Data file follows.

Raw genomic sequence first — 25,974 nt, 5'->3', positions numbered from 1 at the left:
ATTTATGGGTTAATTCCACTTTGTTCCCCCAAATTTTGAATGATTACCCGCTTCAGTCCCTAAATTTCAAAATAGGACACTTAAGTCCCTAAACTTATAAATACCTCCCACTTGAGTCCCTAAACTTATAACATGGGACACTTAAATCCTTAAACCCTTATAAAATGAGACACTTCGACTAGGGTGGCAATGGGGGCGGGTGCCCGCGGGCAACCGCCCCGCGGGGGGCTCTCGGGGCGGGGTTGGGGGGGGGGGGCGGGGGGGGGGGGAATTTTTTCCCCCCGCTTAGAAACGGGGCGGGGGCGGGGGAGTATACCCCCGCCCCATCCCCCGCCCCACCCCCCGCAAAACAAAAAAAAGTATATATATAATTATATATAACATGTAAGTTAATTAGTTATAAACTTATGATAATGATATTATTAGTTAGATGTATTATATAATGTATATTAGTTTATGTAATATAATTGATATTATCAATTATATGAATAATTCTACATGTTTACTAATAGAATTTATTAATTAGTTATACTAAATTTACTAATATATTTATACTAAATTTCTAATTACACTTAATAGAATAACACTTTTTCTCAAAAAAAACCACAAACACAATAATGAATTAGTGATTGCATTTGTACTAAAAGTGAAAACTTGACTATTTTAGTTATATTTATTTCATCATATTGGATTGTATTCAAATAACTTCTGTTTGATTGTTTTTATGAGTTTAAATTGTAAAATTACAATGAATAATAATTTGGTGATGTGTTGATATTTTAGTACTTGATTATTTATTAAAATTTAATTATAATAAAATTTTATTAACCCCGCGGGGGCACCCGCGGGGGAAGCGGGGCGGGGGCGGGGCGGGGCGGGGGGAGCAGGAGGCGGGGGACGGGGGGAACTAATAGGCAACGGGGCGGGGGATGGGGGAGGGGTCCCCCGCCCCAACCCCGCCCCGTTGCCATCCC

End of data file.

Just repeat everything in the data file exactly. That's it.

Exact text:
Raw genomic sequence first — 25,974 nt, 5'->3', positions numbered from 1 at the left:
ATTTATGGGTTAATTCCACTTTGTTCCCCCAAATTTTGAATGATTACCCGCTTCAGTCCCTAAATTTCAAAATAGGACACTTAAGTCCCTAAACTTATAAATACCTCCCACTTGAGTCCCTAAACTTATAACATGGGACACTTAAATCCTTAAACCCTTATAAAATGAGACACTTCGACTAGGGTGGCAATGGGGGCGGGTGCCCGCGGGCAACCGCCCCGCGGGGGGCTCTCGGGGCGGGGTTGGGGGGGGGGGGCGGGGGGGGGGGGAATTTTTTCCCCCCGCTTAGAAACGGGGCGGGGGCGGGGGAGTATACCCCCGCCCCATCCCCCGCCCCACCCCCCGCAAAACAAAAAAAAGTATATATATAATTATATATAACATGTAAGTTAATTAGTTATAAACTTATGATAATGATATTATTAGTTAGATGTATTATATAATGTATATTAGTTTATGTAATATAATTGATATTATCAATTATATGAATAATTCTACATGTTTACTAATAGAATTTATTAATTAGTTATACTAAATTTACTAATATATTTATACTAAATTTCTAATTACACTTAATAGAATAACACTTTTTCTCAAAAAAAACCACAAACACAATAATGAATTAGTGATTGCATTTGTACTAAAAGTGAAAACTTGACTATTTTAGTTATATTTATTTCATCATATTGGATTGTATTCAAATAACTTCTGTTTGATTGTTTTTATGAGTTTAAATTGTAAAATTACAATGAATAATAATTTGGTGATGTGTTGATATTTTAGTACTTGATTATTTATTAAAATTTAATTATAATAAAATTTTATTAACCCCGCGGGGGCACCCGCGGGGGAAGCGGGGCGGGGGCGGGGCGGGGCGGGGGGAGCAGGAGGCGGGGGACGGGGGGAACTAATAGGCAACGGGGCGGGGGATGGGGGAGGGGTCCCCCGCCCCAACCCCGCCCCGTTGCCATCCC